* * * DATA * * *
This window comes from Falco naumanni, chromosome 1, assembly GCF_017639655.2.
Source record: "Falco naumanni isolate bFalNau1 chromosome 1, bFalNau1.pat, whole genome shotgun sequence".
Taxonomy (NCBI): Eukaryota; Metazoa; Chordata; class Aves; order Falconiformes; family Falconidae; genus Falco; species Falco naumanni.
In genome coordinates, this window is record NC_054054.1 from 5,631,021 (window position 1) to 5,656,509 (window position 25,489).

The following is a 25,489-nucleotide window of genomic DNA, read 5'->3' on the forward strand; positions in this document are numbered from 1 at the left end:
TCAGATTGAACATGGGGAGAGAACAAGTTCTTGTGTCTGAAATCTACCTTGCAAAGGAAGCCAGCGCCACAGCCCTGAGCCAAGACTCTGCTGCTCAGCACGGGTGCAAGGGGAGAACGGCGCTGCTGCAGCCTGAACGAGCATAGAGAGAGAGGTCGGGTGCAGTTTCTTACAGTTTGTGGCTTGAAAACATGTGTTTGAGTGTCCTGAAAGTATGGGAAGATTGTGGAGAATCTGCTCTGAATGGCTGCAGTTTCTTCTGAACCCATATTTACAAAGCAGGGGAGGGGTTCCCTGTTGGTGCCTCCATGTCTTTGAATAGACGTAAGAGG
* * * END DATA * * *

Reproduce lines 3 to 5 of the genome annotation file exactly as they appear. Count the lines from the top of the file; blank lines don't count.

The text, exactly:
Taxonomy (NCBI): Eukaryota; Metazoa; Chordata; class Aves; order Falconiformes; family Falconidae; genus Falco; species Falco naumanni.
In genome coordinates, this window is record NC_054054.1 from 5,631,021 (window position 1) to 5,656,509 (window position 25,489).

The following is a 25,489-nucleotide window of genomic DNA, read 5'->3' on the forward strand; positions in this document are numbered from 1 at the left end: